• Daille, Jean, An Exposition of Philippians. MacDill AFB, Florida: Tyndale Bible Society, (reprint), n.d.
  • Greeven, Heinrich, “Prosecuhomai, Proseuche,” in Theological Dictionary of the New Testament. Vol. II, 1964, pp. 807-808.
  • Hogg, C. F. and Vine, W. E., The Epistles of Paul the Apostle to the Thessalonians. Grand Rapids, Mich.: Kregel Publications, (reprint), 1959.
  • Johnstone, Robert, Lectures Exegetical and Practical on the Epistle of Paul to the Philippians. Grand Rapids, Mich.: Baker Book House, (reprint), 1955.
  • Jowett, J. H., The High Calling, Meditations, ETC. London: Andrew Melrose, 1919.
  • Kittel, Gerhard, editor, Theological Dictionary of the New Testament: Translator and Editor, Geoffrey W. Bromiley. (Volumes V-IX edited by Gerhard Friedrich). Grand Rapids, Mich.: Wm. B. Eerdmans Publishing Co. 1964-1974.
  • Hendriksen, William, “Exposition of Philippians,” New Testament Commentary. Grand Rapids, Mich.: Baker Book House, 1962.
  • Meyer, Heinrich August Wilhelm, Critical and Exegetical Handbook to the Philippians and Colossians. Translated by John C. Moore, translation revised and edited by William P. Dickson. Edinburgh: T. & T. Clark, 1879.
  • Lenski, R. C. H., The Interpretation of St. Paul’s Epistles to the Galatians, to the Ephesians, and to the Philippians. Columbus, Ohio: Lutheran Book Concern, 1937.
  • Lightfoot, J. B., Saint Paul’s Epistle to the Philippians. London: Macmillan and Co., 1898.
  • Michael, J. Hugh, “The Epistle of Paul to the Philippians,” The Moffatt New Testament Commentary. London: Hodder and Stoughton, 1928.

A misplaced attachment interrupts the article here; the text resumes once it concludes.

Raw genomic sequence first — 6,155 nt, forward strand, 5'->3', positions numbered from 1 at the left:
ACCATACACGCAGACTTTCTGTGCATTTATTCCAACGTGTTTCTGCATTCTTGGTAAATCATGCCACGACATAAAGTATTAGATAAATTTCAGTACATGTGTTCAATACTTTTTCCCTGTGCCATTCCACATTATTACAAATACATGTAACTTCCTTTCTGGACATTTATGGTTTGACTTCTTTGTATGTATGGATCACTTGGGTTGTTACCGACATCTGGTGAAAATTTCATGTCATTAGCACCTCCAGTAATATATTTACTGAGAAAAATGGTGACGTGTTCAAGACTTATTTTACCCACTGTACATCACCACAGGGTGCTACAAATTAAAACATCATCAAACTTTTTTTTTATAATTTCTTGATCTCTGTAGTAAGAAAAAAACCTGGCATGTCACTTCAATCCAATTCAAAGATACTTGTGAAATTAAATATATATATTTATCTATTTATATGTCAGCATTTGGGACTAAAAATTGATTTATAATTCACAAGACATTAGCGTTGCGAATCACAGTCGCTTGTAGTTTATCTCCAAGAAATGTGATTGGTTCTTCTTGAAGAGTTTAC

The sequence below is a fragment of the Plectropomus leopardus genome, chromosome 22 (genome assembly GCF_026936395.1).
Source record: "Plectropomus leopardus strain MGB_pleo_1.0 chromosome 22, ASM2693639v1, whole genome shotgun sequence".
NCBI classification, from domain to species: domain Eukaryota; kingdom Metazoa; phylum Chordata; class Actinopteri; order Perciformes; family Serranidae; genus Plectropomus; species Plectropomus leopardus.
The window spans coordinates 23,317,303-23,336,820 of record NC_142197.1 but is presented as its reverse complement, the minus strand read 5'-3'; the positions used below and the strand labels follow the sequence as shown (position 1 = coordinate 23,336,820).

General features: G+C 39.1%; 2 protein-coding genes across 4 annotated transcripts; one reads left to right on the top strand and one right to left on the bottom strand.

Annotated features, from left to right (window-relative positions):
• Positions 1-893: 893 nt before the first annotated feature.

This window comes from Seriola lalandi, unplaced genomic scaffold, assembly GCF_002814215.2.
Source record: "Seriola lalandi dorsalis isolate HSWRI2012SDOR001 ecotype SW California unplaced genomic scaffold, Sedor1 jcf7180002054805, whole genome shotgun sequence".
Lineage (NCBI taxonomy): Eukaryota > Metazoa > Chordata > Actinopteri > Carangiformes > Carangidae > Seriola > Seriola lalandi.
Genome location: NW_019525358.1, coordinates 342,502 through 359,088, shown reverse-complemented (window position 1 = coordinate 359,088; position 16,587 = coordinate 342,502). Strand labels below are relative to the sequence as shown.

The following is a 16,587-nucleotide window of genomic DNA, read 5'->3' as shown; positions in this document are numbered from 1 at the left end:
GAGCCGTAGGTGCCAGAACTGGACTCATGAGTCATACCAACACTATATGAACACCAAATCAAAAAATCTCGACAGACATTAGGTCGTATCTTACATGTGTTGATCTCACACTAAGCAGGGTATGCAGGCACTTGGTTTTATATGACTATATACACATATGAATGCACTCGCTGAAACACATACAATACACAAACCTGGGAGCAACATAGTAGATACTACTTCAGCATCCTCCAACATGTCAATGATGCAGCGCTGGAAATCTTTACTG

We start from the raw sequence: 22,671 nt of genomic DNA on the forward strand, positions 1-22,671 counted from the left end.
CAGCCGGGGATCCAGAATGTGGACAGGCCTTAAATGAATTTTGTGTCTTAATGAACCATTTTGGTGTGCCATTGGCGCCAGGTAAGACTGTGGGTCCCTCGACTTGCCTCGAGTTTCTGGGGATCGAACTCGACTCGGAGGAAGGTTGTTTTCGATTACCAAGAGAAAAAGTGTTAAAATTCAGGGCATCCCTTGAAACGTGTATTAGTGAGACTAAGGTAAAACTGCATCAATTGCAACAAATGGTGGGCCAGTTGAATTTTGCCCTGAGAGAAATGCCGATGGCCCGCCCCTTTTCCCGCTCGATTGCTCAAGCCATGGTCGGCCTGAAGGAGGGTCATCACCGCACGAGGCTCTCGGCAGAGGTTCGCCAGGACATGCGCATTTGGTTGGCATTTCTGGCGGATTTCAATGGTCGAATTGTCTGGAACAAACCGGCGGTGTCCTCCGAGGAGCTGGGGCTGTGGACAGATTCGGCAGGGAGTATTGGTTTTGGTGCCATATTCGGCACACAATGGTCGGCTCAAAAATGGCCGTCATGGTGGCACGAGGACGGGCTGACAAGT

• Moule, H. C. G., “The Epistle of Paul the Apostle to the Philippians,” Cambridge Greek Testament for Schools and Colleges. Cambridge: University Press, (reprint), 1923.
  • Noble, Frederick A., Discourses on the Epistle of Paul to the Philippians. Manchester: James Robinson, n.d.
  • Pickford, John H., Paul’s Spiritual Autobiography. London: Marshall, Morgan & Scott, 1949.
  • Pope, W. B., The Prayers of St. Paul: Being an Analysis and Exposition of the Devotional Portion of the Apostle’s Writings. London: Wesleyan Conference Office, 1876.
  • Rainy, Robert, “The Epistle to the Philippians,” An Exposition of the Bible. Vol. VI. Hartford, Conn.: The S. S. Scranton Co., 1903.
  • Robertson, Archibald; and Plummer, Alfred, “A Critical and Exegetical Commentary on the First Epistle of St. Paul to the Corinthians,” The International Critical Commentary. Edinburgh: T. & T. Clark, (reprint), 1953.
  • Robinson, J. Armitage, St. Paul’s Epistle to the Ephesians. A Revised Text and Translation with Exposition and Notes. London: Macmillan and Co., 1904.
  • Trench, Richard Chenevix, Synonyms of the New Testament. Grand Rapids; Mich.: Wm. B. Eerdmans Publishing Co., (reprint), 1947.
  • Vincent, Marvin R., “A Critical and Exegetical Commentary on the Epistles to the Philippians and to Philemon,” The International Critical Commentary. Edinburgh: T. & T. Clark, (reprint), 1950.
  • Way, Arthur S., The Letters of St. Paul to Seven Churches and Three Friends with The Letter to the Hebrews. London: Macmillan and Co., 1926.
  • Weymouth, Richard Francis, The New Testament in Modern Speech, An Idiomatic Translation into Everyday English from the Test of the Resultant Greek Testament. {286} Newly revised by James Alexander Robertson. New York: Harper & Brothers, (5th ed.), 1929.
  • Willis, G. Christopher, Sacrifices of Joy, Being Meditations on Philippians. Hong Kong: Christian Book Room., n.d.
  • Wuest, Kenneth S., Philippians in the Greek New Testament for the English Reader. Grand Rapids, Mich.: Wm. B. Eerdmans Publishing Co., 1942.
Dr. Hiebert is Professor of New Testament at Mennonite Brethren Biblical Seminary, Fresno, California.